What then was our Lord's conduct as it respected (not the opposing multitudes to whom he spake in parables, that hearing they might hear, and not understand, but) those whom he condescended to call, not servants, but friends; and whom he assured, that to them it was given to know the mysteries of the kingdom of God? We have seen how he replied to one who, at his entrance on his ministry, hailed him as the “King of Israel”-and what was his language to his disciples very shortly before its close? When with them alone, and in the act of instituting that solemn rite by which they were to commemorate his death, he said, “I appoint unto you a KINGDOM, as my Father hath appointed unto me, that ye may eat and drink at my table, in MY KINGDOM, AND SIT ON THRONES, judging the twelve tribes of ISRAEL.”+ Can you deny that this language was calculated to confirm the opinions of men already possessed with the idea, that he who uttered them was to be the King of ISRAEL? and how can you account for our Lord's using such language? How, again, will you account for His conduct before Pilate? This heathen came at once to the point, in a way that, if our Lord had been capable of evasion, did not allow it. « Art thou the King of the Jews?' And Jesus said unto him, Thou sayest.' "And this confession, which he witnessed before Pontius Pilate, was so understood by that heathen, that he could not be persuaded to alter the inscription which he placed over the cross, “This is the King of the Jews."

Allow me to say, that if you suppose our Lord to have considered himself as a king, only in a spiritual sense; as not being at all in that sense in which those around him understood the title, “the King of the Jews," you do in fact charge him, if not directly, with the assertion of that which was false, at least with such a suppression of that which was true, as must have tended to the perpetuation, and confirmation of error. This error, if such it was, was in fact perpetuated in the minds of the disciples. When he who, before Pilate, and on the cross, had been proclaimed as the King of the Jews, had been consigned to the grave, the faith and hope of his followers failed. “We trusted," said one of them, whom our Lord met with on the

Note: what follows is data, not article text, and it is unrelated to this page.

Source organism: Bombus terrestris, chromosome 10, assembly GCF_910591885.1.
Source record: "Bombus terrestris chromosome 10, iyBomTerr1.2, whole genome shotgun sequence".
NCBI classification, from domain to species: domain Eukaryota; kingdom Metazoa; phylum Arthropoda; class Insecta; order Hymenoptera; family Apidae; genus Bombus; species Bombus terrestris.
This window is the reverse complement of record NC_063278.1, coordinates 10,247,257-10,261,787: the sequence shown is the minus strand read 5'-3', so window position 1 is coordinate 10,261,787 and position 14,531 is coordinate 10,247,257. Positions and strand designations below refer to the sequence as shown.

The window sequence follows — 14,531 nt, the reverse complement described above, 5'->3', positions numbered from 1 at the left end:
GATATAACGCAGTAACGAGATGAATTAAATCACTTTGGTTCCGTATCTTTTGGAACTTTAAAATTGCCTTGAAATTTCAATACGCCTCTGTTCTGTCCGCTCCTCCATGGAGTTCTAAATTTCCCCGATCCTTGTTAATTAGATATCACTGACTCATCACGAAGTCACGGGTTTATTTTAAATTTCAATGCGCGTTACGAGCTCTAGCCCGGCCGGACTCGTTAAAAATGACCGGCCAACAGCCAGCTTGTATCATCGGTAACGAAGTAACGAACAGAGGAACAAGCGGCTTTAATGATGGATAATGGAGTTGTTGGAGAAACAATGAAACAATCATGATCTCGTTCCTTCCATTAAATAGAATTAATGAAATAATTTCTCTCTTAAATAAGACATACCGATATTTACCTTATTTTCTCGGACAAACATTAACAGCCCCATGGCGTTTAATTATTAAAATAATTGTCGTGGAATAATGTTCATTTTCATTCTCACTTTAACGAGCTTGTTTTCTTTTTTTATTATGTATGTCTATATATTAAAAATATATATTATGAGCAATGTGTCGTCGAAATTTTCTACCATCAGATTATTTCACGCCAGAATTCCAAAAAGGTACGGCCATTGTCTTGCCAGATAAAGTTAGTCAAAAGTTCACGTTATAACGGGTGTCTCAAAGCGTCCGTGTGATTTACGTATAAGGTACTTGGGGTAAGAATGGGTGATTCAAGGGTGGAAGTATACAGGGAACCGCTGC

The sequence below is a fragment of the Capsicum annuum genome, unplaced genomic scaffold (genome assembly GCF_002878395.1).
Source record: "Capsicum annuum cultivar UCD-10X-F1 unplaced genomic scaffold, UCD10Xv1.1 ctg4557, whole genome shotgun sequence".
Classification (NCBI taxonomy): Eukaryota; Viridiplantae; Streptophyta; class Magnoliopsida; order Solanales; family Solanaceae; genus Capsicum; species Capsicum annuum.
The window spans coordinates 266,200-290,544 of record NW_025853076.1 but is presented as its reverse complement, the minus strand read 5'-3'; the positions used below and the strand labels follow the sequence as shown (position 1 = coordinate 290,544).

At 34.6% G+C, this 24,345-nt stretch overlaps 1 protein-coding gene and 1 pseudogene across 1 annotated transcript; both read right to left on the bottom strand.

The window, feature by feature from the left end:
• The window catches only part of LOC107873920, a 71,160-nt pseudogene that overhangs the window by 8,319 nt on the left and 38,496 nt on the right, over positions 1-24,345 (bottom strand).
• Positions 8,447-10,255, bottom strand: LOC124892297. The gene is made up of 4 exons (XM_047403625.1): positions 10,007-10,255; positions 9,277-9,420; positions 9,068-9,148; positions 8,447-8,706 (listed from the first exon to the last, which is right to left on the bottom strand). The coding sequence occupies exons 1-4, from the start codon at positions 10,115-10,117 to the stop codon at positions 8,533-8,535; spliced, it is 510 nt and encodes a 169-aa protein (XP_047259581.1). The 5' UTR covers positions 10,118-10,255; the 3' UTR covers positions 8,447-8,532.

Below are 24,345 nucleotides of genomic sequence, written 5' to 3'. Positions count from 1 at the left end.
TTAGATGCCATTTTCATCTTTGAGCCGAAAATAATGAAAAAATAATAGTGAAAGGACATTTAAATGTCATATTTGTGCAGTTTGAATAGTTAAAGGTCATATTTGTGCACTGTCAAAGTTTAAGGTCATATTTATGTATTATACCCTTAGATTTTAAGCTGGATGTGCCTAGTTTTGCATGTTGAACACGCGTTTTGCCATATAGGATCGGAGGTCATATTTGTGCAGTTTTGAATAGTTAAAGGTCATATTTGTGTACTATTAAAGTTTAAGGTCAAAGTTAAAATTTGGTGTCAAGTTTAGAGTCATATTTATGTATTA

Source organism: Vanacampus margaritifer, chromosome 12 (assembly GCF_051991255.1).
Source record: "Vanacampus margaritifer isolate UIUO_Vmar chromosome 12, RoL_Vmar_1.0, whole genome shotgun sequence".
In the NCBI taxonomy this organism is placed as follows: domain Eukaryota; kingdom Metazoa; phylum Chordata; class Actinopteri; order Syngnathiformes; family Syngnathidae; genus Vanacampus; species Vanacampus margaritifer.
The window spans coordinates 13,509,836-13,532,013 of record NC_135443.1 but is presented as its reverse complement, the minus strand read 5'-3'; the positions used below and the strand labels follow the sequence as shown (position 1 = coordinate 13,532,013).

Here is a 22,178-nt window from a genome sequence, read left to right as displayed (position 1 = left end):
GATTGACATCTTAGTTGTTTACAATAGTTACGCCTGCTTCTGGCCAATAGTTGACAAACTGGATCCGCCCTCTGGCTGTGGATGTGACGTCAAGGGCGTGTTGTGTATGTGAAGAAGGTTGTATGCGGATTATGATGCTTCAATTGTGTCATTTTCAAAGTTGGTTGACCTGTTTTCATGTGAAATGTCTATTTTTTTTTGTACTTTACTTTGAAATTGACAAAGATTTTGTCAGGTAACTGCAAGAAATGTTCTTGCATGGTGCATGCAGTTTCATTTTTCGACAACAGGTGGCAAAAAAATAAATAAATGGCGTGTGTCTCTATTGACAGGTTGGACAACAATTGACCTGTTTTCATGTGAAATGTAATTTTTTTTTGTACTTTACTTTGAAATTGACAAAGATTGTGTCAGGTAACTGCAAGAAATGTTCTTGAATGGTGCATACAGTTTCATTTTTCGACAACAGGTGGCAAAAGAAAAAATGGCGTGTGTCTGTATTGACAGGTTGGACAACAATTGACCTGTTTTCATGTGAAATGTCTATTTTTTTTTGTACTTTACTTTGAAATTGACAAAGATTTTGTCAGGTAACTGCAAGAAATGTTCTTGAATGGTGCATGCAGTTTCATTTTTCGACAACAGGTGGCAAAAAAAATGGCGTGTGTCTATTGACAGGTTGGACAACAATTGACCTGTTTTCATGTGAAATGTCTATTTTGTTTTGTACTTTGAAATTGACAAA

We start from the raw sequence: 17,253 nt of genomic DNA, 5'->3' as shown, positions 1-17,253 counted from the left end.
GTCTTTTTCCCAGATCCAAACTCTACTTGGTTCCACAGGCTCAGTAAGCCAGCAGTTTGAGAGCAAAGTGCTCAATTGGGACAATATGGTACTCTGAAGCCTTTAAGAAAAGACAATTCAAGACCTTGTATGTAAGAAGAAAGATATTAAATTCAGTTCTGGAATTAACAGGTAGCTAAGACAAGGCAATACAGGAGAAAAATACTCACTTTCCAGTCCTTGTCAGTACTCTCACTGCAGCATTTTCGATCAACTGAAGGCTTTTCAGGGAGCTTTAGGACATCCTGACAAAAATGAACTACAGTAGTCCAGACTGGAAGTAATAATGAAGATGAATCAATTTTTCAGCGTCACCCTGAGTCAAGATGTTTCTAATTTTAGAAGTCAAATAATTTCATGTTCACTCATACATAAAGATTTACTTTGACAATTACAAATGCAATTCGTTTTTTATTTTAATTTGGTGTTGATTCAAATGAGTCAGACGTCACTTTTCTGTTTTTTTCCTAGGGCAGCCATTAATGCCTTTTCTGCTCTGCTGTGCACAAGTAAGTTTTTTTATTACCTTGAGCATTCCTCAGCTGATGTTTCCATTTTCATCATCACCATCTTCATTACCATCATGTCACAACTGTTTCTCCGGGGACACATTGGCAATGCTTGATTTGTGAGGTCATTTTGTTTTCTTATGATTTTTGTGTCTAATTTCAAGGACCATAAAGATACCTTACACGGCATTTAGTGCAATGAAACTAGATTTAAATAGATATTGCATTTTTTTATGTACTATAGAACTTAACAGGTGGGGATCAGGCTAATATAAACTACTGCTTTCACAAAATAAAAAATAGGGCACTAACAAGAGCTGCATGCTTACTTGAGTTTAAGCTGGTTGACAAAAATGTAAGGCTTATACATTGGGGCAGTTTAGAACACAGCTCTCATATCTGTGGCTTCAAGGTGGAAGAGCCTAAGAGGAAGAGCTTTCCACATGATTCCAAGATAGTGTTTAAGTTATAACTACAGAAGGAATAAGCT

way to Emmaus, “that it was he who should have redeemed Israel.Did he mean a spiritual redemption from sin? and did his Lord understand him so to mean? Did he who, by his

* Dan. vii. 13, 14. + Luke xxii. 29. * Matt. xxvii. 12.

cross and passion, had already thus redeemed Israel, tell his sorrowing disciples that Israel had no redemption to expect, but a release from the yoke of Satan, and the condemnation of the law, through his atoning sacrifice? No—he knew well what they meant-he knew that they had passed over the predictions of a suffering Messiah, and had fixed their eyes on the glory which should follow; he told them that they were fools, and slow of heart to believe all the prophets had foretold, because he found their faith (which should have been confirmed) overturned, by his having been “cut off from the land of the living;" but he did not insinuate that they believed too much, or were mistaken in what they did believe. Whatever erroneous opinions, however, they might have, he took the readiest and most effectual mode of removing them. “Beginning at Moses and all the prophets, he expounded to them in ALL the Scriptures, the things concerning himself.”*

If you would venture to say, that before this the disciples were in darkness, and ignorance, still blinded by national pride, and not yet emancipated from the errors of education; will you venture to say, that they remained so, after receiving this divine commentary from the lips of him who knew equally their minds, and the mind of the Spirit which spake by the Prophets? “He expounded to them in all the Scriptures the things concerning himself.”

Nor was this all; after that time he was seen of them forty days. He was with them, “speaking of the things pertaining to the kingdom of God.”+ Did the disciples, in this course of instruction, learn the true nature of Christ's kingdom? Certainly, if they were wrong before, they remained in error; for after this, "when they were come together,” (it was the act of the whole body) "they asked of him, saying, “Lord, wilt thou at this time restore the kingdom to Israel?'” After all that they had heard and learned, the opinion still remained, that the kingdom was to be restored to Israel, and that Jesus should effect its restoration; they assumed this, and only asked when it should happen. This was their only question, for it was one which our Lord's instructions did not enable them to answer; and what was our Lord's reply? You cannot pretend that there was any ambiguity in the language of the question: it was plain and clear, and our Lord's reply was so far from insinuating that they were wrong in their assumption, that it clearly implied that they were right; and must have left that impression on their minds: and will you say that after solemnly assuring them that to them it was given to know the mysteries of the kingdom of God; after expounding to them in all * Luke xxiv. 27.

# Acts i. 3.